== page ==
Call Sen. Smith to Support Bike Commuting

In a time of skyrocketing oil prices, and during Bike Month, it’s time to get some momentum behind the Senate version of Rep. Blumenauer’s Bike Commuter Act.

Sen Smith photo
The BTA spent some time in DC this March pushing folks to support the Act, and we’re thrilled Sen. Wyden decided to introduce the Senate version.

Sen. Smith’s office has indicated interest, but is reluctant because of the costs, and is yet to commit to supporting it. The bill may come before the full Senate in a couple weeks. As it has been referred to the Finance Committee, and Sen. Smith sits on that Committee, his support is especially important!

This proposed federal legislation would give employers the option of reimbursing employees who commute by bicycle for their commuting costs, equal to the transit benefit (up to $105/month, but probably much less).

Commuters who travel to work by bus, train, and carpools already benefit from this type of reimbursement program. The Act would extend this transportation fringe benefit to bicycle commuters to allow them to recoup some of the costs of commuting, such as lights, bike maintenance, rain gear, panniers, locks, parking (locker rental), and changing facilities.

Please call Smith today and encourage him to cosponsor and support the Bicycle Commuters Benefits Act, S. 2635

Call or write: Gordon Smith, (202) 224.3753, or call his district office at (503) 326.3386. Mention you’re a constituent, who else you may represent (a business or organization), and why you support the Act.

Sen. Smith
One World Trade Center
121 SW Salmon Street, Suite 1250
Portland, OR 97204

More background info

About Sen. Wyden’s introduction.

Comment

Comments (5)

  1. Greg Wilkes Permalink  | May 11, 2006 05:21pm

    I am a bike commuter, ride from Gresham to the Oregon Zoo, been there for 13 years. I am unable to drive a car because of an automobile accident I was in in 1991. I also think passing a bill like this one would be inscentive for some to consider biking rather than driving. The more biking on the roads is less polution into our breathing air. Thank you, Greg Wilkes

  2. Michael Wolfe Permalink  | May 16, 2006 09:58am

    I’ve been in the bike industry for over 25 years. Most of the commuters I’ve done business with have done it either out of principle or lack of money. Either way, the good they have done for this country (countless benefits, fiscally, environmentally, socially) deserves some reward and recognition. And for those who haven’t yet got on the bike, the additional monetary incentive may eject them from the seat of the motorized vehicle that is subsidized by all of us, regardless of how little we use that mode (air, water, land qualities, health & fitness, maintenance of our roadways, dependence on foreign energy resources, etc.). We need to break the habit, for we have built it, and they’re still coming, with all the damage that accompanies the use of asphalt demanding, pollution spewing, and obesity building vehicles.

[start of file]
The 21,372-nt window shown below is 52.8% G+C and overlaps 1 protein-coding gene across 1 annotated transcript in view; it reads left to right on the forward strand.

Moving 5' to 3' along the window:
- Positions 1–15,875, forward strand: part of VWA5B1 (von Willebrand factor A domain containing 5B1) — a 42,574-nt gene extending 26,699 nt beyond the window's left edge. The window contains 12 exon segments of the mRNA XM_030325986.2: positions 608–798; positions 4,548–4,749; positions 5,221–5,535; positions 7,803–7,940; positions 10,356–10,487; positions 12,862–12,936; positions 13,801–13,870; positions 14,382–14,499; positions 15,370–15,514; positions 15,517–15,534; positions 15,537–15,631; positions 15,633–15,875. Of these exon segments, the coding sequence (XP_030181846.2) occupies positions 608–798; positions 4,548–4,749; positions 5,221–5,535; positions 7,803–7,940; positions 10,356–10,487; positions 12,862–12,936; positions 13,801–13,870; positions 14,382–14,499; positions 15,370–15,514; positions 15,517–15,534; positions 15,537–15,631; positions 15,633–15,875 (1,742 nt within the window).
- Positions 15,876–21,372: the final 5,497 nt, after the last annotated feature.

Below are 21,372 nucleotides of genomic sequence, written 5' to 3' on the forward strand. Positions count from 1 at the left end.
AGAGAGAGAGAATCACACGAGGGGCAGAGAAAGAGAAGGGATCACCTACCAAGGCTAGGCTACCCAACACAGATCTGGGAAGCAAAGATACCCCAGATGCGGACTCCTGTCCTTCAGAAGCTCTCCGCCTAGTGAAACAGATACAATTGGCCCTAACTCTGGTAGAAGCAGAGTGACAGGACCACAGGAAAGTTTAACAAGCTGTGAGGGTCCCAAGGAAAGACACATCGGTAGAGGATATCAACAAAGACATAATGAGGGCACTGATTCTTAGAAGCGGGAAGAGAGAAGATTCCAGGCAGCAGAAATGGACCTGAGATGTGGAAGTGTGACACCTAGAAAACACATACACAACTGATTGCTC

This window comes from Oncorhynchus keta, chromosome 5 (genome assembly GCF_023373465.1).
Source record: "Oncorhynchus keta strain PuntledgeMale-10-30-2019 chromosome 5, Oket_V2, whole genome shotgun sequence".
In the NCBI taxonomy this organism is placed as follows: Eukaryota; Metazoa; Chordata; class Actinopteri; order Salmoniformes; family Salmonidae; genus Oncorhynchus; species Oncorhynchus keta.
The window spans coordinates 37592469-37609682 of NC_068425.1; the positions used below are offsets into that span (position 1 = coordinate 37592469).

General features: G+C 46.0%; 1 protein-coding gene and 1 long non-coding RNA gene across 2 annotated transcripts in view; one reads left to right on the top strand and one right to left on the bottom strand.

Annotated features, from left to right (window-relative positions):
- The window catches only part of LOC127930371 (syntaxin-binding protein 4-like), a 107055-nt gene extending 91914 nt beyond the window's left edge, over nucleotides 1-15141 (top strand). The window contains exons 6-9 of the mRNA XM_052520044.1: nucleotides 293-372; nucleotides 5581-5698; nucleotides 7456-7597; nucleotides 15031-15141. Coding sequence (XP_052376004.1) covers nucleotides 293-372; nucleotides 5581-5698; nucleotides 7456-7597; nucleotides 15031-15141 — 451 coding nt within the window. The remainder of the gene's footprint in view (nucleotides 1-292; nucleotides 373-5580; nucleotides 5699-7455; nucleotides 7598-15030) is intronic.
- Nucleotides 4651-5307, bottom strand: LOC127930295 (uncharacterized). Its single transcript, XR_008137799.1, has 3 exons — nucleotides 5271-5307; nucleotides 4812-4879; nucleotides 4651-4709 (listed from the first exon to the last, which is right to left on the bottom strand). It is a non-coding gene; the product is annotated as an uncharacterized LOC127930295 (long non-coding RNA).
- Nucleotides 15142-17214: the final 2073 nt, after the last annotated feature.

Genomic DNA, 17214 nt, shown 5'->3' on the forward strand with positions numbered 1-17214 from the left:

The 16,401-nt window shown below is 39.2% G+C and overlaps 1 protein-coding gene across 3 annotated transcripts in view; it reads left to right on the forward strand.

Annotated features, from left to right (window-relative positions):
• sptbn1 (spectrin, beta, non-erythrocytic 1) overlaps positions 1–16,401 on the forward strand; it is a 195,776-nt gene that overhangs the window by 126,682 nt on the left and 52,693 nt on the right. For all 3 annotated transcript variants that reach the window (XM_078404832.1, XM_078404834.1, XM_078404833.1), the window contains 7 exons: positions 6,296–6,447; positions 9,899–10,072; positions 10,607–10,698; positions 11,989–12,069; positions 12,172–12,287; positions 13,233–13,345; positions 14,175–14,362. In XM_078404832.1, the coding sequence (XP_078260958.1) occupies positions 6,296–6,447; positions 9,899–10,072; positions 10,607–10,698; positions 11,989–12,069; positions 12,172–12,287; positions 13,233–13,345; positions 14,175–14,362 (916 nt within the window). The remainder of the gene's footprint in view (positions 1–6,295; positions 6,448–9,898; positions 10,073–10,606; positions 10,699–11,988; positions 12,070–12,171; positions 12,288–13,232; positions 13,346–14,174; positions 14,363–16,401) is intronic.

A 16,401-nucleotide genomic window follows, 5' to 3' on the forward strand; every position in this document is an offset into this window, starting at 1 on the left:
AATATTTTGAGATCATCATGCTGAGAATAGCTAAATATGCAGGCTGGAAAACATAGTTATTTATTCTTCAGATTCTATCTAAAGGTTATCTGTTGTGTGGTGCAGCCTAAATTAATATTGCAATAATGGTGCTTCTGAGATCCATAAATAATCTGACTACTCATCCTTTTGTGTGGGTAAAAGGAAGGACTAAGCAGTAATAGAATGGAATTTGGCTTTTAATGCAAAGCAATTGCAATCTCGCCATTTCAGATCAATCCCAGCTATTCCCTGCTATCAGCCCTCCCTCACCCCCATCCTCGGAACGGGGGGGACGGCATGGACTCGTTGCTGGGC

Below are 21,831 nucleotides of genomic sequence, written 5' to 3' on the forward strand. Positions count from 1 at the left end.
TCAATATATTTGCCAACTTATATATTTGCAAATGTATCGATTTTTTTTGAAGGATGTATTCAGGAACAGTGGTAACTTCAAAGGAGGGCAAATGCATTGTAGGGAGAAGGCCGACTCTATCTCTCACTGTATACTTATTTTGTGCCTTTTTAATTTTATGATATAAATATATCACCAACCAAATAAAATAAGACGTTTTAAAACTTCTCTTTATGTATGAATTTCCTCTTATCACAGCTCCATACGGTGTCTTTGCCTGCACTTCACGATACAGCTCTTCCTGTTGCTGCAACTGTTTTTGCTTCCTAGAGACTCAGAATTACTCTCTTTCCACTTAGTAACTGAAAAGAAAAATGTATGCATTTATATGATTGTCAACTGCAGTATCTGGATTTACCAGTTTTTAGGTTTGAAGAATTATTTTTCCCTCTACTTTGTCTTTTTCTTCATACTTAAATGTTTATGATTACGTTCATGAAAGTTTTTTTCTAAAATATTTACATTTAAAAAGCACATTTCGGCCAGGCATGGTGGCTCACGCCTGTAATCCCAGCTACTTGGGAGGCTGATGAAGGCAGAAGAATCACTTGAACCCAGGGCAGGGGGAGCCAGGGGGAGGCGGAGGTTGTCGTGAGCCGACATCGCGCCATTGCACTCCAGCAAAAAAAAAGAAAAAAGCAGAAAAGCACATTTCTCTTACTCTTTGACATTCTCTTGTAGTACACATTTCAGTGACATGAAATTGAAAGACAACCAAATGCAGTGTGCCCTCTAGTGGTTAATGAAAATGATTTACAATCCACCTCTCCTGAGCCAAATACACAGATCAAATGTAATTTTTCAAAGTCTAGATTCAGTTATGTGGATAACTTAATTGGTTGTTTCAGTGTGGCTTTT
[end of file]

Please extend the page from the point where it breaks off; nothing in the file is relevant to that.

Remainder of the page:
3. Chuck Young Permalink  | Jun 14, 2006 01:21pm

    I have commuted to work by bicycle year round for 10+ years now. I do it for the physical benefit I get and the benefit to the environment by not adding to the pollution levels with ‘One More Car’ on the road. I would much rather ride a bike to work than drive my car.

    This bill just may give some people the incentive they need to begin to commute by bicycle. All of our elected officials need to add their support to this much needed bill.

    We cannot continue to pollute our planet at the rate we have done so in the past. We must find alternatives to burning fossil fuels for transportation.

  4. Loren Bourassa Permalink  | Nov 17, 2006 01:55am

    I’ve been commuting for 2 years now, and I have to say it’s one of the best things I have ever done. Myself and many of my coworkers would benefit greatly from a program like this. If anyone deserves this transit benefit, it is the people out there that are actually working to get to work.

  5. Mitch Shults Permalink  | Jul 25, 2007 09:04am

    I’m a 20-year bike commuter. I don’t want or need a subsidy. What I’d much rather see is a complete cessation of the massive subsidies that are being provided to automobile drivers. Put everyone on an equal footing in which everyone faces the full costs of their behavior, and that behavior will change.

    This proposal is politics as usual. Bolder action is needed to effect real change.


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